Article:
Lagerström, M., Wrange, A.-L., Oliveira, D. R., Granhag, L., Larsson, A., & Ytreberg, E. (2021).

To combat unwanted fouling on immersed hulls, biocidal antifouling coatings are commonly applied to vessels. The Baltic Sea region is a heavily trafficked marine region, by ships and recreational boats alike. The large number of vessels in this sensitive sea area makes it environmentally relevant to minimize the use of biocidal antifouling paints. In this study, the viability of foul-release coatings (FRCs) as a replacement for biocidal coatings has been assessed for this region. To this end, the efficacy, market barriers and environmental sustainability of silicone FRCs were evaluated in comparison to conventional copper coatings. Coated panels were exposed statically over a 1-year period at three locations in the Baltic Sea region to assess the long-term performance of a biocide-free FRC and two copper coatings during worst-case conditions.

Read more: Are silicone foul-release coatings a viable and sustainable alternative to biocidal antifouling...

Luoma, E., Nevalainen, L., Altarriba, E., Helle, I. & Lehikoinen, A. (2021).

Ship hulls create a vector for the transportation of harmful non-indigenous species (NIS) all over the world. To sustainably prevent NIS introductions, the joint consideration of environmental, economic and social aspects in the search of optimal biofouling management strategies is needed. This article presents a multi-perspective soft systems analysis of the biofouling management problem, based on an extensive literature review and expert knowledge collected in the Baltic Sea area during 2018–2020. The resulting conceptual influence diagram (CID) reveals the multidimensionality of the problem by visualizing the causal relations between the key elements and demonstrating the entanglement of social, ecological and technical aspects. Seen as a boundary object, we suggest the CID can support open dialogue and better risk communication among stakeholders by providing an illustrative and directly applicable starting point for the discussions. It also provides a basis for quantitative management optimization in the future. Marine Pollution Bulletin, Volume 170, 112614, ISSN 0025-326X,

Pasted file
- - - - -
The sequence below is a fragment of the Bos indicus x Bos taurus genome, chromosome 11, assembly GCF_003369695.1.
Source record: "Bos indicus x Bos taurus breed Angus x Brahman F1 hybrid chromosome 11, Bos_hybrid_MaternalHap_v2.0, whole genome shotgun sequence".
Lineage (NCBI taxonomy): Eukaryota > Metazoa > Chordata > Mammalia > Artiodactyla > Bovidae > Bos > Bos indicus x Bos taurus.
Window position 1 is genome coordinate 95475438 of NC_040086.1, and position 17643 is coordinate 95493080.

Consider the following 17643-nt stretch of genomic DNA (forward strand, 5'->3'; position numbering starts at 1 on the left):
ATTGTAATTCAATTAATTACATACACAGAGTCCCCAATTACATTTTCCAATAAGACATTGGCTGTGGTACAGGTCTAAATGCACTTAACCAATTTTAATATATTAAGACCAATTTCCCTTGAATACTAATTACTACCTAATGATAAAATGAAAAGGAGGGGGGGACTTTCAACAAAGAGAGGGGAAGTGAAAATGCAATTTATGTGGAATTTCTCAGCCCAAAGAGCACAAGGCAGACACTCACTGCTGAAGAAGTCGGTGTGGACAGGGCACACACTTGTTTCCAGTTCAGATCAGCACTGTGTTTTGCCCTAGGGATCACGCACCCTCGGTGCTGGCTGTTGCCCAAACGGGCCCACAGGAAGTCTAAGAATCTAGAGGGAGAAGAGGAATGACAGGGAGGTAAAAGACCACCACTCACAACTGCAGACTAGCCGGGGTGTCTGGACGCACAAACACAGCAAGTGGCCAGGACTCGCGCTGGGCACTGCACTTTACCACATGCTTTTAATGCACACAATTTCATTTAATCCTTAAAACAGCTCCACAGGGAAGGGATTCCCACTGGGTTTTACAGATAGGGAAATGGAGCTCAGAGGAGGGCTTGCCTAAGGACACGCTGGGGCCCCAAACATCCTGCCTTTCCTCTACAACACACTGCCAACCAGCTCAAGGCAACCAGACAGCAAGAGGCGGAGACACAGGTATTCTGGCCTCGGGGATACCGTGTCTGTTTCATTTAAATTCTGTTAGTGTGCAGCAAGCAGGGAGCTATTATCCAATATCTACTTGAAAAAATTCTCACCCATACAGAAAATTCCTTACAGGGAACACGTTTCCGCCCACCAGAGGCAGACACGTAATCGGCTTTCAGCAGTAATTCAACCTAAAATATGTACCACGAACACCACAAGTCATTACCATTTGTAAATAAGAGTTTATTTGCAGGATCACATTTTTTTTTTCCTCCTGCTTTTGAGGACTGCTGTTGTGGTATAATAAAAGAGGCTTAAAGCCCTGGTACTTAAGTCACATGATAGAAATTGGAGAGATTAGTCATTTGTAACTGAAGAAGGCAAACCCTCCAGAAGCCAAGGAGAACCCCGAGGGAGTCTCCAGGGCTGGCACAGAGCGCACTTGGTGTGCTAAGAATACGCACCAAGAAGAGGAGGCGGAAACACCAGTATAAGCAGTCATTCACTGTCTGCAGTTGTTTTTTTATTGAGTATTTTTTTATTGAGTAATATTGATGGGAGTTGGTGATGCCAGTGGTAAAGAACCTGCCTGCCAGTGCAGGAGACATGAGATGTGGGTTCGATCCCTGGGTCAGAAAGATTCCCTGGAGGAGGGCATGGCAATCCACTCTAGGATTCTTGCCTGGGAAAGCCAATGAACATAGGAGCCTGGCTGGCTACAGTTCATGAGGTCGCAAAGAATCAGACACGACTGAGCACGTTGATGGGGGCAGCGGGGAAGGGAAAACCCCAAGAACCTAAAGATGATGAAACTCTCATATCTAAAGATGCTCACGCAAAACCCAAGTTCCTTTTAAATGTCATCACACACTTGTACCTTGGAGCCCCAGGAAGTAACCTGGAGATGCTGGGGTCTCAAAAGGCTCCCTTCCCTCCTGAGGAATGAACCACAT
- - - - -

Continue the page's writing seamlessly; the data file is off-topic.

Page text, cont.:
This document proposes a harmonized risk assessment procedure as basis for permissions of in-water cleaning (IWC) of ships in the Baltic Sea Region by taking into account three relevant environmental aspects of IWC: I) Risk of species introduction (biosecurity risk), II) Risk of biocide input and III) Risk of particle input. The risk assessment concept bases on experiences from the COMPLETE PLUS project but also on experiments performed in other research studies from all over the world.


The aim of the COMPLETE PLUS project is to explore how the results and outputs of the earlier COMPLETE project can be implemented and operationalized to ensure their sustainable use by all relevant actors and stakeholders. Therefore, during the COMPLETE PLUS project, a series of online meetings were held for potential end-users representing different backgrounds and countries to demonstrate and use the multi-criteria decision support tool for biofouling management developed within the earlier COMPLETE project. In these meetings, the main results of the tool were presented and the feedback from the end-users considering the benefits and drawbacks of the tool and possible future development was collected. This memorandum presents the results of these on-line meetings. Based on the results, the tool is useful for increasing the comprehensive understanding about the complex biofouling issue and to study the general trends of the issue. However, a user-friendlier software is needed where the modifications are easy to make by the end-users.